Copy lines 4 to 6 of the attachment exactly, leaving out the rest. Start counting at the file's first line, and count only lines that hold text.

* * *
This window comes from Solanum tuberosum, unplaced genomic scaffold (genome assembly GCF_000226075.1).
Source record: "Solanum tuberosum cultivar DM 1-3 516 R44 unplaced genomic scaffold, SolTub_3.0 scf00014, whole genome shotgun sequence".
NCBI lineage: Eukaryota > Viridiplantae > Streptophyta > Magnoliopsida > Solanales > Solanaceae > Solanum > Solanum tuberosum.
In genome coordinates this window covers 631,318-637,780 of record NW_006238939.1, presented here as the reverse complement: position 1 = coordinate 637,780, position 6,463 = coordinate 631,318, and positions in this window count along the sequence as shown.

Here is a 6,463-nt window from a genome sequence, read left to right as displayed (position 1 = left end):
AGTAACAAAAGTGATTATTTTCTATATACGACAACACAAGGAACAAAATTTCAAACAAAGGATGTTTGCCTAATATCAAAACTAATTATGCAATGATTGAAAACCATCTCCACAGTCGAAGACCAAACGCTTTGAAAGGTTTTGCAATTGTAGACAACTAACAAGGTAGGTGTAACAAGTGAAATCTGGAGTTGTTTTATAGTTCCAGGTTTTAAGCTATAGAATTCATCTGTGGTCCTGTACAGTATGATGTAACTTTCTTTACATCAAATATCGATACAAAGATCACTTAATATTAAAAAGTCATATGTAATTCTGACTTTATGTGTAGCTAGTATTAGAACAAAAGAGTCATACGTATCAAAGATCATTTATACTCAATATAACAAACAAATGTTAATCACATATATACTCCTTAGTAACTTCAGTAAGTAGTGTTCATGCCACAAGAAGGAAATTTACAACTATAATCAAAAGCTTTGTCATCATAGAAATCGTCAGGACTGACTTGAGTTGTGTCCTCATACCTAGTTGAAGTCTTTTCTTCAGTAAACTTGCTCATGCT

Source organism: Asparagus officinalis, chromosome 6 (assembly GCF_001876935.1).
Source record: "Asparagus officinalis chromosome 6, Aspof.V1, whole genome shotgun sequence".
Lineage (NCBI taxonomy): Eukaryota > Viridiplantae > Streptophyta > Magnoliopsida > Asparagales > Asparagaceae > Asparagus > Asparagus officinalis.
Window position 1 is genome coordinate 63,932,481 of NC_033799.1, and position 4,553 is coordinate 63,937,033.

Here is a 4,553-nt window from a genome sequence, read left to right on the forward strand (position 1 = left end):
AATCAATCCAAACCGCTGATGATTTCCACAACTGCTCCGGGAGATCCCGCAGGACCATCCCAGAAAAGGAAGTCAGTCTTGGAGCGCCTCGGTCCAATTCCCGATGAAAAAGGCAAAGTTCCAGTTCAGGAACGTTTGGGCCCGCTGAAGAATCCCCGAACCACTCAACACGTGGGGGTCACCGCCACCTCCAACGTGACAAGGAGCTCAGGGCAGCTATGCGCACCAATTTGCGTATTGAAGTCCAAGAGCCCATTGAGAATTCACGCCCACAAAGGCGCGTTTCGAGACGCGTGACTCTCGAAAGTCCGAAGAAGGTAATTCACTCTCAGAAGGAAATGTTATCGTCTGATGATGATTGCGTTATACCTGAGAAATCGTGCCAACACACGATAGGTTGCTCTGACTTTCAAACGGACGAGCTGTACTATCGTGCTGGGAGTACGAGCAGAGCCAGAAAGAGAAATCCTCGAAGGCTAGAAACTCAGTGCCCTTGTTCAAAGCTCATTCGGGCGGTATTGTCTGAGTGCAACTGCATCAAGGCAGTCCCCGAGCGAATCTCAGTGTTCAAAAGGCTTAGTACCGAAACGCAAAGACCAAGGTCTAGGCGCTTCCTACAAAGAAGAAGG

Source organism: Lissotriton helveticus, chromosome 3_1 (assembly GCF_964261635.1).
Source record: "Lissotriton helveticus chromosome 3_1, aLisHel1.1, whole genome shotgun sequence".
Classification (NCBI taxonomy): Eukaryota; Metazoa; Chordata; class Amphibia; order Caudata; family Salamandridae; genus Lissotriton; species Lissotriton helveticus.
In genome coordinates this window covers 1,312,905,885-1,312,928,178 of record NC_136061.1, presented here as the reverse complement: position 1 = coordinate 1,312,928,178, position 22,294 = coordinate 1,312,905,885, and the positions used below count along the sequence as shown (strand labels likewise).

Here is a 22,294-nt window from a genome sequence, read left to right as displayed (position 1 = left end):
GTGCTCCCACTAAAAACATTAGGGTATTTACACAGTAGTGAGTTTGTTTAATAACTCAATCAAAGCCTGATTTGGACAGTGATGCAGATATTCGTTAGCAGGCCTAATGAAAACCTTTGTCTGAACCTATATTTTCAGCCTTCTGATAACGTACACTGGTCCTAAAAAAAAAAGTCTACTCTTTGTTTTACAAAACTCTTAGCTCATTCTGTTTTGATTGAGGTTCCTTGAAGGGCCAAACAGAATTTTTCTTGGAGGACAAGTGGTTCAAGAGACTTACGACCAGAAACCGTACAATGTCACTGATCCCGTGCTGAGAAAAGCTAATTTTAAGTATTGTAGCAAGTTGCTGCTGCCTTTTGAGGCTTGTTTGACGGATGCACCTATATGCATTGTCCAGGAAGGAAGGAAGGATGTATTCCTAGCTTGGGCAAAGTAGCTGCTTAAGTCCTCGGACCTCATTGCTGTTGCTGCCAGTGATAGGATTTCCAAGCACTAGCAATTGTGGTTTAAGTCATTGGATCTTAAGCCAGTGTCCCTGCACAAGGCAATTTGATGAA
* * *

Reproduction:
In genome coordinates this window covers 631,318-637,780 of record NW_006238939.1, presented here as the reverse complement: position 1 = coordinate 637,780, position 6,463 = coordinate 631,318, and positions in this window count along the sequence as shown.

Here is a 6,463-nt window from a genome sequence, read left to right as displayed (position 1 = left end):
AGTAACAAAAGTGATTATTTTCTATATACGACAACACAAGGAACAAAATTTCAAACAAAGGATGTTTGCCTAATATCAAAACTAATTATGCAATGATTGAAAACCATCTCCACAGTCGAAGACCAAACGCTTTGAAAGGTTTTGCAATTGTAGACAACTAACAAGGTAGGTGTAACAAGTGAAATCTGGAGTTGTTTTATAGTTCCAGGTTTTAAGCTATAGAATTCATCTGTGGTCCTGTACAGTATGATGTAACTTTCTTTACATCAAATATCGATACAAAGATCACTTAATATTAAAAAGTCATATGTAATTCTGACTTTATGTGTAGCTAGTATTAGAACAAAAGAGTCATACGTATCAAAGATCATTTATACTCAATATAACAAACAAATGTTAATCACATATATACTCCTTAGTAACTTCAGTAAGTAGTGTTCATGCCACAAGAAGGAAATTTACAACTATAATCAAAAGCTTTGTCATCATAGAAATCGTCAGGACTGACTTGAGTTGTGTCCTCATACCTAGTTGAAGTCTTTTCTTCAGTAAACTTGCTCATGCT